And if you starve yourself or restrict your intake, fully intending to get your self back on track—once you drop the weight, that is—the behaviors that result will be anything but normal.

Putting off change-now that's a big mistake!
If you're serious about change, it can't wait until Monday—or for January 1st. And when you have a slip, you need to wrestle with it now and learn from it.  Ask yourself  "What happened here and what can I do next time to prevent this from happening again?"  But then you've gotta move on. (I say when not if you slip, because the truth is, slips do happen—so brace yourself.) You can't make it a slide until the first of the year, thinking you've already ruined it.

Please don’t wait until 2013 to resolve to change. Because if you're really serious, the change can and should start now.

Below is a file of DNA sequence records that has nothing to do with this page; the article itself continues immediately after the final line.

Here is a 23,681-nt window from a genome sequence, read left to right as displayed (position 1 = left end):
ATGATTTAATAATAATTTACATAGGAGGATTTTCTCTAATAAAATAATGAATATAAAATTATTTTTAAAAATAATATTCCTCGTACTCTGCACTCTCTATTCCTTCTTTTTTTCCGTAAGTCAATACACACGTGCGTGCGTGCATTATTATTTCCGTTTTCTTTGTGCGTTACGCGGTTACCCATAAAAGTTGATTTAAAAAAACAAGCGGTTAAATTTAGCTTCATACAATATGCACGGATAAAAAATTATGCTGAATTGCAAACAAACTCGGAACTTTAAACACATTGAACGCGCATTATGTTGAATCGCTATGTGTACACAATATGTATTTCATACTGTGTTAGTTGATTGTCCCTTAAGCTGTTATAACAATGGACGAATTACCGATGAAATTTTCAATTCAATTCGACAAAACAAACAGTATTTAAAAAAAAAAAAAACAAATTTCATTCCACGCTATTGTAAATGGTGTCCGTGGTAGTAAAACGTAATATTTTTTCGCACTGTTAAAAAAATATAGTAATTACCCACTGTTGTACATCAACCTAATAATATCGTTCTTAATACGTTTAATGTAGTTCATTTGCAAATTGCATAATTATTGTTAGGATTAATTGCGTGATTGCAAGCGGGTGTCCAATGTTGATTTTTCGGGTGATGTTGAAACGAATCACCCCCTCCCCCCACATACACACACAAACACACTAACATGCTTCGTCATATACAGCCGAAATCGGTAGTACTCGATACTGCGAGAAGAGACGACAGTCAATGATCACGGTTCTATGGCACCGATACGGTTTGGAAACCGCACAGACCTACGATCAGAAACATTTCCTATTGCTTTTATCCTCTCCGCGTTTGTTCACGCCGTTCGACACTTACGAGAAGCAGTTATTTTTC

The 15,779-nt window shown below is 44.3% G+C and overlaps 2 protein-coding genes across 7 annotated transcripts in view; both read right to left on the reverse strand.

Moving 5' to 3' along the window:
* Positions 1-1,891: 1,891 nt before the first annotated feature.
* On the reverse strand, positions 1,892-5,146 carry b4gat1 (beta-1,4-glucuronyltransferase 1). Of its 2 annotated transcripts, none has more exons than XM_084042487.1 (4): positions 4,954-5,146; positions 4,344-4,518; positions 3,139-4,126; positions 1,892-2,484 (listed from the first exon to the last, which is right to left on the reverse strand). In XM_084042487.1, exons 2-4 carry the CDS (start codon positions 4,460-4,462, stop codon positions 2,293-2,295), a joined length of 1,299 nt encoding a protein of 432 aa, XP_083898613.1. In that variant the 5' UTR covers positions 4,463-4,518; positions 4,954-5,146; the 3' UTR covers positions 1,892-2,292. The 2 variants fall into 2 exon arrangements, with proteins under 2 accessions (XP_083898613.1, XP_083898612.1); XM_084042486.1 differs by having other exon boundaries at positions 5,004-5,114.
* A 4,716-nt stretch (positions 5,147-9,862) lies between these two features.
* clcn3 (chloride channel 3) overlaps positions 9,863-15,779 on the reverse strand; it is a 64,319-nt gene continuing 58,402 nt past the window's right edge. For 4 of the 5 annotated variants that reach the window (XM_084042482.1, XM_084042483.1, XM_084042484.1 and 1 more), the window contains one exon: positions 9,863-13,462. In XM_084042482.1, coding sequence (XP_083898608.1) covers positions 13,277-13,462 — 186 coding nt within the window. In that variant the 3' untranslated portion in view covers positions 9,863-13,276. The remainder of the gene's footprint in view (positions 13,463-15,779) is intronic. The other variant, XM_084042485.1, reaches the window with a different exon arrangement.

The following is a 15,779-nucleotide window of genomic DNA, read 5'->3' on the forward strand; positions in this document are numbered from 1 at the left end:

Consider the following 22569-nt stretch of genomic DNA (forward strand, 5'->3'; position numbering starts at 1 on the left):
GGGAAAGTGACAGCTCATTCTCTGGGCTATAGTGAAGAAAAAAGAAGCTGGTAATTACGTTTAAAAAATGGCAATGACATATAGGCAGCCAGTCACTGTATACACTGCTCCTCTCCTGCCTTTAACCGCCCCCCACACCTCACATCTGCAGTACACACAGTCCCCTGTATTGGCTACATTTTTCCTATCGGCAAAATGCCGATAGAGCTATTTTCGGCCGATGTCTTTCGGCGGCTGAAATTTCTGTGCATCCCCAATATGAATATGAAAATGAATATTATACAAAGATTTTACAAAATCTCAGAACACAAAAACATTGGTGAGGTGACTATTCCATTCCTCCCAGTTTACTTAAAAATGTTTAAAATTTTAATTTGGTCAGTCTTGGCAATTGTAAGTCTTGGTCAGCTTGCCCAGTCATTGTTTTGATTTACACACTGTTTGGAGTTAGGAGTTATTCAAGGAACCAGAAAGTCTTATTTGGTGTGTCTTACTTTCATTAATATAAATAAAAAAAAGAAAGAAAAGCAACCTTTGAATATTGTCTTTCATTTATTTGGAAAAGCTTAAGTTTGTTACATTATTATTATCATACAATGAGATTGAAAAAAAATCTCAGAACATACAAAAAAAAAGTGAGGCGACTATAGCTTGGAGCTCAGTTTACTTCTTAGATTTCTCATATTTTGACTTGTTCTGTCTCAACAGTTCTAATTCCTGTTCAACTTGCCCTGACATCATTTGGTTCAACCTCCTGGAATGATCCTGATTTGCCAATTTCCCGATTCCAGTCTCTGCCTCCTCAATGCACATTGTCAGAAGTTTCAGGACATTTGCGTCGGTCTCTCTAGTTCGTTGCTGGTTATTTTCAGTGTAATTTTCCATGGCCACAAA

I know it's hard, and I know you're struggling. But its not going to get any easier with the passage of time. So use your resources and start moving forward, won't you?

Thanks for reading.


  1. I stayed trapped in this for years. Life would get stressful and restricting seemed like the answer. I would tell myself just this snack, meal or day and before long it became an endless cycle of restriction and I was completely scared of food. Although you may hate what you are doing, its easy to get sucked right back in. You may not be ready today, but chances are you will never be fully ready to commit to recovery, so its better to just bite the bullet and start now. it isn't easy, infact for
    me recovery has been the hardest thing I've ever had to do, but I can tell your from my perspective, its completely worth it. My hardest day in recovery(and there have been many) is better than my best day with anorexia.

    Thank you Lori for this post!

  2. I needed to read that tonight. I'll need to read it again when I can focus more on it. Right now my head and heart are weighed down with sadness following this horrific massacre in my home state of CT.